This currency also put these precious snails at danger as their scarce and beautiful shells were on high demand as ornaments on clothes and jewelry. The net worth of a person was determined by how many sacks of cowrie his property could sell for. These shells are still harvested across the world as jewelry because most regions stopped using them as money in the 19th and 20th century.[5]

Tea Bricks

Tea Bricks

The only beverage consumed more than the water around the world is tea, which is why this Asian currency nearly became the dollar of the 16th century. Tea bricks are made from compressed tea leaves which were highly valuable in China, India, Tibet as well as other parts of Africa, Russia, and Europe. It was used to trade even critical military equipment such as swords, canons, and horses because of its scarcity and the value attached to the different strains of tea.

British soldiers introduced tea bricks to Britain and later America because they were highly durable, tasty, and portable. These little bricks would go on to be used as currency well into the 20th century where soldiers used it to trade items among themselves and with locals throughout WWI and WWII. Some people believe that tea will be the best currency in case of a financial apocalypse, or any apocalypse for that matter.[6]

Arrowhead Coins

Arrowhead Coins

It is the most famously known form of currency from Ancient Egypt believed to have preceded coins. Now, the ancient Celtics from around 700BC are given credit for the creation of these copper arrowheads. There were other coins shaped as wheels as well, but the arrowhead coins were the most precious. Their demand was higher among the Thracians and other communities across the black sea.

The reason for the popularity of these copper arrowheads may be hard to understand today, but these little things were very precious then. Copper and bronze were resistant to rusting and very malleable, which made them the critical component in Greek weapons. The finished Celtic arrowheads were also very light which made them an excellent part on long-range arrows.[7]

Katanga Crosses

Katanga Crosses

Katanga is the region of Congo famous for its high concentration of copper which has been mined since the 13th century. When the Portuguese came, they established primitive mines. These mines allowed local smiths to start forging jewelry from the copper. The most famous of their products were the beautiful crosses which came to be known as the Katanga cross. The sizes varied from 200 grams to 1kg and the larger your cross, the more items you could buy with it.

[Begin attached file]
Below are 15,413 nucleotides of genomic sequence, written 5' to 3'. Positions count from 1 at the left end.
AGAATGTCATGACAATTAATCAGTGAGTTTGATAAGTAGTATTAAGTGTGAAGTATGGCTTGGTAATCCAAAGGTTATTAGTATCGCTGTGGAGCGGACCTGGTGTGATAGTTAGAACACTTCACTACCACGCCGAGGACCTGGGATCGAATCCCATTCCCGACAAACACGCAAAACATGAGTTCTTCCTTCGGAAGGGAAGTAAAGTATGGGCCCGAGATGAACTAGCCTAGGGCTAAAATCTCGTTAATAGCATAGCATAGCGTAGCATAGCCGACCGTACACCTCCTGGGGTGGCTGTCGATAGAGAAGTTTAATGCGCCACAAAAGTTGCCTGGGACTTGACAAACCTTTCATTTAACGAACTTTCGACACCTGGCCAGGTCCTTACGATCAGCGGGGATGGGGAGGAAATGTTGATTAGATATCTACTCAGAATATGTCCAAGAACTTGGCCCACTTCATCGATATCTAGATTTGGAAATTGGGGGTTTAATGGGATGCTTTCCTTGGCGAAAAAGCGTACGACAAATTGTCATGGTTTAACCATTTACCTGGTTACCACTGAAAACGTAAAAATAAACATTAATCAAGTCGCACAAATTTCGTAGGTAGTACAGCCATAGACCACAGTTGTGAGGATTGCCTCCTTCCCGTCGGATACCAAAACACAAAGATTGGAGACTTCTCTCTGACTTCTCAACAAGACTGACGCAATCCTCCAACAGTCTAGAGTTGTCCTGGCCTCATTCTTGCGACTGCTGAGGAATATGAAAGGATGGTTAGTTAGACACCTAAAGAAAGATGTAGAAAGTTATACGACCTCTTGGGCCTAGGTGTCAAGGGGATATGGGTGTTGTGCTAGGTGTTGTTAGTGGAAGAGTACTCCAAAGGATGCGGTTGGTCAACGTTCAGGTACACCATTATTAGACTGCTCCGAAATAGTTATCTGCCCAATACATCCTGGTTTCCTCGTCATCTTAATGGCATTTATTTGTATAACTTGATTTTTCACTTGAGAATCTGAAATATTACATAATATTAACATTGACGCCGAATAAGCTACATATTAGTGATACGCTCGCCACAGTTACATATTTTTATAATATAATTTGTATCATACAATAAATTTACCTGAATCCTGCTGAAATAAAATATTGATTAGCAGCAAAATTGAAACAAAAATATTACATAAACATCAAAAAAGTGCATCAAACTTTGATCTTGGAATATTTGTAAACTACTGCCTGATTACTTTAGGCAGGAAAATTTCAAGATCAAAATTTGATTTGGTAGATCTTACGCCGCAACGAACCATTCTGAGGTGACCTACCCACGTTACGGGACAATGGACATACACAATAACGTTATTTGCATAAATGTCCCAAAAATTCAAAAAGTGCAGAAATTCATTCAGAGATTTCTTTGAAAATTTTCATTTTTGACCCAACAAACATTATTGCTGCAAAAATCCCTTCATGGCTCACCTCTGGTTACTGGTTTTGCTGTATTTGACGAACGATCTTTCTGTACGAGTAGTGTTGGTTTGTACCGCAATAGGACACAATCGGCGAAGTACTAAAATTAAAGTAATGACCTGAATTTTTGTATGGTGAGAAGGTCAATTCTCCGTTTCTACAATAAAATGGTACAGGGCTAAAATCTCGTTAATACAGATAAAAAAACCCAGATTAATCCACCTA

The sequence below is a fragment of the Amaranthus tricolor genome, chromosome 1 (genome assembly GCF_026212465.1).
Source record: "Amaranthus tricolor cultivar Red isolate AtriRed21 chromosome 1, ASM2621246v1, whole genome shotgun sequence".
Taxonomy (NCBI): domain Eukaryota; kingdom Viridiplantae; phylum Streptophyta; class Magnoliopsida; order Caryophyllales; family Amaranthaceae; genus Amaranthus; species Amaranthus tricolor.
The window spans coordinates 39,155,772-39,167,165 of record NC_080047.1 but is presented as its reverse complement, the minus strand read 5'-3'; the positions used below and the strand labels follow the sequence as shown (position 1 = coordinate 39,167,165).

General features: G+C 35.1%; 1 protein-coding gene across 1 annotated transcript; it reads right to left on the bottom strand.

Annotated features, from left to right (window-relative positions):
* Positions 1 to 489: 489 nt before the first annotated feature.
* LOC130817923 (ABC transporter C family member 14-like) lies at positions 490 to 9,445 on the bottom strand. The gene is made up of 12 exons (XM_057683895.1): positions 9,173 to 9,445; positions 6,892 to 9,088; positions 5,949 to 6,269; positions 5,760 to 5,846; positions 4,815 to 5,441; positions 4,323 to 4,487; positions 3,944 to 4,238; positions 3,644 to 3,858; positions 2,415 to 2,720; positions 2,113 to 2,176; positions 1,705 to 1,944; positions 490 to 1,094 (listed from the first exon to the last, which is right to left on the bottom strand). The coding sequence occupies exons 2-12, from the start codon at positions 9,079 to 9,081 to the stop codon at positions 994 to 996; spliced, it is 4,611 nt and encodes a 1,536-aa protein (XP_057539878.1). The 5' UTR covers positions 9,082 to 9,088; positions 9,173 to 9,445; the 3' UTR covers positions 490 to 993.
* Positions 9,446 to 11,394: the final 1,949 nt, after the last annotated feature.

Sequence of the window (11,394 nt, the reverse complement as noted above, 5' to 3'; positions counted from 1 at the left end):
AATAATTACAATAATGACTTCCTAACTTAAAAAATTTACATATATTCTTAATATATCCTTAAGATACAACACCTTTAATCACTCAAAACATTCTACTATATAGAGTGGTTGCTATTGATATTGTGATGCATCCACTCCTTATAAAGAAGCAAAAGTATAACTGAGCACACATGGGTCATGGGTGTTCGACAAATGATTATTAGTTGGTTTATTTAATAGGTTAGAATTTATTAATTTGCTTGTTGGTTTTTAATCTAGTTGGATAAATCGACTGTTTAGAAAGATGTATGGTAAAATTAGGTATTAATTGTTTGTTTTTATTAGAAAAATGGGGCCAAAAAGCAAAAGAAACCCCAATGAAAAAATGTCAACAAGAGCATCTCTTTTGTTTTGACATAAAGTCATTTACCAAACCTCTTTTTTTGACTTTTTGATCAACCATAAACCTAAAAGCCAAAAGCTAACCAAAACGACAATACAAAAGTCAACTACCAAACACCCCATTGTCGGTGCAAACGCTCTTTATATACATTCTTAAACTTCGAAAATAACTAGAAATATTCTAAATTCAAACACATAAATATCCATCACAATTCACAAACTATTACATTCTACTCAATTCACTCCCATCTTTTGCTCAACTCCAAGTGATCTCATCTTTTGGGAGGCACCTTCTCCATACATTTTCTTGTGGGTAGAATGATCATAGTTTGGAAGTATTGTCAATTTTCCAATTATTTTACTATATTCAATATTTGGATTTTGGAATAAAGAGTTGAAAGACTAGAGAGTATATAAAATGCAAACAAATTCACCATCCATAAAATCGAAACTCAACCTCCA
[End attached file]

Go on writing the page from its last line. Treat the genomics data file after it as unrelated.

The cross made from this copper initially used by autocrats and local chiefs to make large transactions and perform essential rituals which established its value among the locals. Common commodities such as food, guns, and land soon started being valued in terms of Katanga crosses. The most commonly known primary value was that ten crosses were worth ten guns; the rest could be broken down from that. Its value fell in the 19th and 20th century as copper coins developed by colonial governments became common, forcing this bulky currency to join the archives.[8]



Today, oil is called black gold but peppercorn, as common as it may seem today was a very precious commodity across the world a few years back. Pepper was a very scarce commodity only known to come from the Spice Islands (India) at the time, and the merchants had a way of keeping the source a secret. The Portuguese and later the Dutch found the source of this precious commodity.

The workers in pepper factories were given clothes without pockets to prevent theft as the value f black pepper was worth more than it’s weight in gold. Individual peppercorns became the most sought-after spice in Europe, leading to its acceptance as a medium of exchange and legal currency. That makes it the most widely accepted edible currency after salt. Pepper, however, started to be grown in more nations around the world, boosting its supply, which reduced the value below money demand.[9]

Lobi Snakes

Lobi Snakes Ancient Currency

Africa is home to some of the most dangerous snakes on the planet including the Puff adder and the black Mamba which jointly account for the death of hundreds of people annually on the continent. The Gedi and Lobi tribes of Burkina Faso, however, revere snakes and most of their artworks depicted the various snake species the community believed in as their mediator between this world and the next. Their metal artworks in iron, and copper soon started to be exchanged between the communities.

The trend continues among the rural farmers of the Lobi tribes as their snakes remain one of the most valuable commodities in the local communities and accepted as money by many. Some Lobi snakes are sold online at a price well higher than their equivalent of other African artifacts.[10]